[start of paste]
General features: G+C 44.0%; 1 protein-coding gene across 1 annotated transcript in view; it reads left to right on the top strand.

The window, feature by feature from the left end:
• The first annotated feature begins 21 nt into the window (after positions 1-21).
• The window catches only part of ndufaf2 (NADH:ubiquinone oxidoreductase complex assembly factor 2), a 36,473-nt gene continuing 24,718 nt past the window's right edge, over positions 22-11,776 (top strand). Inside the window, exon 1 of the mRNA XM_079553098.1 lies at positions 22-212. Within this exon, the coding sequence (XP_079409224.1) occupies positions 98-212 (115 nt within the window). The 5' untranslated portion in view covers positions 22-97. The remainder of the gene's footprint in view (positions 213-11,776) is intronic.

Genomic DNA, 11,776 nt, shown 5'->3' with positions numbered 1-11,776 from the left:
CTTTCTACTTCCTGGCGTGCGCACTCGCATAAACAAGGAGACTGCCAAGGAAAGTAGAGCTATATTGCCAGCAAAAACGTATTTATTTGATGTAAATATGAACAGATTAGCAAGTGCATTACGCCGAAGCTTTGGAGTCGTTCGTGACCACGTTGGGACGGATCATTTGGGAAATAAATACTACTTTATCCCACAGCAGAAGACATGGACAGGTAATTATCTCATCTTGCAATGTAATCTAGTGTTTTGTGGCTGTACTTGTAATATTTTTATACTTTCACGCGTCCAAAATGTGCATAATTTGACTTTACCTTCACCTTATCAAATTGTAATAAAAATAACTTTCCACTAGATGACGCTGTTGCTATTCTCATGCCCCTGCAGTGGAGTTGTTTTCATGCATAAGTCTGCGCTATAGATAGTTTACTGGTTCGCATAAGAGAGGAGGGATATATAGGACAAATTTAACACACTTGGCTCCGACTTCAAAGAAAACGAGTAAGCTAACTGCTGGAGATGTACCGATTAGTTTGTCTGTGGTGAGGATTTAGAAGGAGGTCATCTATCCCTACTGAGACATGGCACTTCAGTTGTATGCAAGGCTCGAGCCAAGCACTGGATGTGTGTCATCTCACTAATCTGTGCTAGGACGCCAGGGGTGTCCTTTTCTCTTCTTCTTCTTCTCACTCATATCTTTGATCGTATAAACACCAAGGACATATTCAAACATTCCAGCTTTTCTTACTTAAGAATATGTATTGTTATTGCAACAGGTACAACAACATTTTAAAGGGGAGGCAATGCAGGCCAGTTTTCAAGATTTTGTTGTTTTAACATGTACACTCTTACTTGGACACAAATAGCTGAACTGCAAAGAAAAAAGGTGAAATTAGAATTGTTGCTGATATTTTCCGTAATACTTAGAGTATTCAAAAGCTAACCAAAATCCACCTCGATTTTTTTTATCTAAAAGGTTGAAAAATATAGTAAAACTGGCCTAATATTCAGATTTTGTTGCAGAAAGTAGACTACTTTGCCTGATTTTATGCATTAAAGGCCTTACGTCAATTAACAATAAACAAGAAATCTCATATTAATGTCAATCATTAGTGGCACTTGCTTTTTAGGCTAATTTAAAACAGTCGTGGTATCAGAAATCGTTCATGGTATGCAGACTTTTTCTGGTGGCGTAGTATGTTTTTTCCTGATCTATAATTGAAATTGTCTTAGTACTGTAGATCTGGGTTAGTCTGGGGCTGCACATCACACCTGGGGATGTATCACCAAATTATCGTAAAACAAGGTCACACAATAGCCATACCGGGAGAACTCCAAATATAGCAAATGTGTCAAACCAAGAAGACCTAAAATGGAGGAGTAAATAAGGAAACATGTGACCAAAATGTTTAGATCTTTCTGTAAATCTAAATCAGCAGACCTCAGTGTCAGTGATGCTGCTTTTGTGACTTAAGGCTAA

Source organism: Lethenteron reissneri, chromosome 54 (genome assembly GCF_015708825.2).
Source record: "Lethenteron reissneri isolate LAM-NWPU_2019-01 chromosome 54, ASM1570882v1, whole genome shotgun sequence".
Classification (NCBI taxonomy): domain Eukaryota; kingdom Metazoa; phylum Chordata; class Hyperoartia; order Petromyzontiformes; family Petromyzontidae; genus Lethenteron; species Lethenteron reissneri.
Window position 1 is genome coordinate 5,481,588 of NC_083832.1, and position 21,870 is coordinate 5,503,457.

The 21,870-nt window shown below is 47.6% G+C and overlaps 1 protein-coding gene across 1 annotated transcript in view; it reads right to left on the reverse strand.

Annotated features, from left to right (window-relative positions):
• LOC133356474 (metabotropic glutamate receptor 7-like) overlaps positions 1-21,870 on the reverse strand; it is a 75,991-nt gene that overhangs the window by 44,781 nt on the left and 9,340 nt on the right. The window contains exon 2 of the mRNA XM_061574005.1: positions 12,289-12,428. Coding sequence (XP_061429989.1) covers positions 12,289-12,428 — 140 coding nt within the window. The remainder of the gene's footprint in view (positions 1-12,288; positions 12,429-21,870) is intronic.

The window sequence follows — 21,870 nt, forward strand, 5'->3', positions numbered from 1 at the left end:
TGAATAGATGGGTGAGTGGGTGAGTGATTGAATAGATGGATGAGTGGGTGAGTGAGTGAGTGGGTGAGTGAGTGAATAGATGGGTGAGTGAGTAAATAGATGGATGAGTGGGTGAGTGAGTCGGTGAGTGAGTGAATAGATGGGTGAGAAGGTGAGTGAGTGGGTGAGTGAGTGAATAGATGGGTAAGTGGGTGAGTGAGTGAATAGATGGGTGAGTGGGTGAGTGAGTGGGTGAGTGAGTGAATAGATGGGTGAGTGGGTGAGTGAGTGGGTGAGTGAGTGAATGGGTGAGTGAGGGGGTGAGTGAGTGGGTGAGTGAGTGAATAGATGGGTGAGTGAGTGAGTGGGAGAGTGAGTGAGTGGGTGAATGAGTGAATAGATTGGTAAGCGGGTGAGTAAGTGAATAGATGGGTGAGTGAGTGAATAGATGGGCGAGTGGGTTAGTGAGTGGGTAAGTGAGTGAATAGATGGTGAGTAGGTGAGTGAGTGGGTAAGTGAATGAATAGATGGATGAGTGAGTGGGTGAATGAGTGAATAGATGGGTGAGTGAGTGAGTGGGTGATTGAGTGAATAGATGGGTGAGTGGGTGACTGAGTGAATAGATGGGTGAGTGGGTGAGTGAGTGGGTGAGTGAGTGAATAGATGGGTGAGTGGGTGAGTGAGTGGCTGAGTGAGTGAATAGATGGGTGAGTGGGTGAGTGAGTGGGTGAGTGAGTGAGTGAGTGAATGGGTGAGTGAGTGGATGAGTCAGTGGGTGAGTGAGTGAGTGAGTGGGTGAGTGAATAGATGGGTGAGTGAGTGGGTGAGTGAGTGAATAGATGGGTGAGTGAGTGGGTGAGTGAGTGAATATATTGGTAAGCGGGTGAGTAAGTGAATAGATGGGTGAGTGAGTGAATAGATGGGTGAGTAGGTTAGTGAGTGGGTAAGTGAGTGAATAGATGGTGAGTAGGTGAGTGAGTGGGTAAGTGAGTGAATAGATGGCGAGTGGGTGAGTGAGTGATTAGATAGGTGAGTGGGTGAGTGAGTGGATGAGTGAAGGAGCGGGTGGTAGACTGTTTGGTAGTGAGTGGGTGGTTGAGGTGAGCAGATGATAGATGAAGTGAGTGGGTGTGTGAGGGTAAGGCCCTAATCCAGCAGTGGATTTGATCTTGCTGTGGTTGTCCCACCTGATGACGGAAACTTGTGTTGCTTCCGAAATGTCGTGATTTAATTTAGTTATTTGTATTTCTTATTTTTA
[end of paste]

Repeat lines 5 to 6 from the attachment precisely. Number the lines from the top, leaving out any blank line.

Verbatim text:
Genomic DNA, 11,776 nt, shown 5'->3' with positions numbered 1-11,776 from the left:
CTTTCTACTTCCTGGCGTGCGCACTCGCATAAACAAGGAGACTGCCAAGGAAAGTAGAGCTATATTGCCAGCAAAAACGTATTTATTTGATGTAAATATGAACAGATTAGCAAGTGCATTACGCCGAAGCTTTGGAGTCGTTCGTGACCACGTTGGGACGGATCATTTGGGAAATAAATACTACTTTATCCCACAGCAGAAGACATGGACAGGTAATTATCTCATCTTGCAATGTAATCTAGTGTTTTGTGGCTGTACTTGTAATATTTTTATACTTTCACGCGTCCAAAATGTGCATAATTTGACTTTACCTTCACCTTATCAAATTGTAATAAAAATAACTTTCCACTAGATGACGCTGTTGCTATTCTCATGCCCCTGCAGTGGAGTTGTTTTCATGCATAAGTCTGCGCTATAGATAGTTTACTGGTTCGCATAAGAGAGGAGGGATATATAGGACAAATTTAACACACTTGGCTCCGACTTCAAAGAAAACGAGTAAGCTAACTGCTGGAGATGTACCGATTAGTTTGTCTGTGGTGAGGATTTAGAAGGAGGTCATCTATCCCTACTGAGACATGGCACTTCAGTTGTATGCAAGGCTCGAGCCAAGCACTGGATGTGTGTCATCTCACTAATCTGTGCTAGGACGCCAGGGGTGTCCTTTTCTCTTCTTCTTCTTCTCACTCATATCTTTGATCGTATAAACACCAAGGACATATTCAAACATTCCAGCTTTTCTTACTTAAGAATATGTATTGTTATTGCAACAGGTACAACAACATTTTAAAGGGGAGGCAATGCAGGCCAGTTTTCAAGATTTTGTTGTTTTAACATGTACACTCTTACTTGGACACAAATAGCTGAACTGCAAAGAAAAAAGGTGAAATTAGAATTGTTGCTGATATTTTCCGTAATACTTAGAGTATTCAAAAGCTAACCAAAATCCACCTCGATTTTTTTTATCTAAAAGGTTGAAAAATATAGTAAAACTGGCCTAATATTCAGATTTTGTTGCAGAAAGTAGACTACTTTGCCTGATTTTATGCATTAAAGGCCTTACGTCAATTAACAATAAACAAGAAATCTCATATTAATGTCAATCATTAGTGGCACTTGCTTTTTAGGCTAATTTAAAACAGTCGTGGTATCAGAAATCGTTCATGGTATGCAGACTTTTTCTGGTGGCGTAGTATGTTTTTTCCTGATCTATAATTGAAATTGTCTTAGTACTGTAGATCTGGGTTAGTCTGGGGCTGCACATCACACCTGGGGATGTATCACCAAATTATCGTAAAACAAGGTCACACAATAGCCATACCGGGAGAACTCCAAATATAGCAAATGTGTCAAACCAAGAAGACCTAAAATGGAGGAGTAAATAAGGAAACATGTGACCAAAATGTTTAGATCTTTCTGTAAATCTAAATCAGCAGACCTCAGTGTCAGTGATGCTGCTTTTGTGACTTAAGGCTAA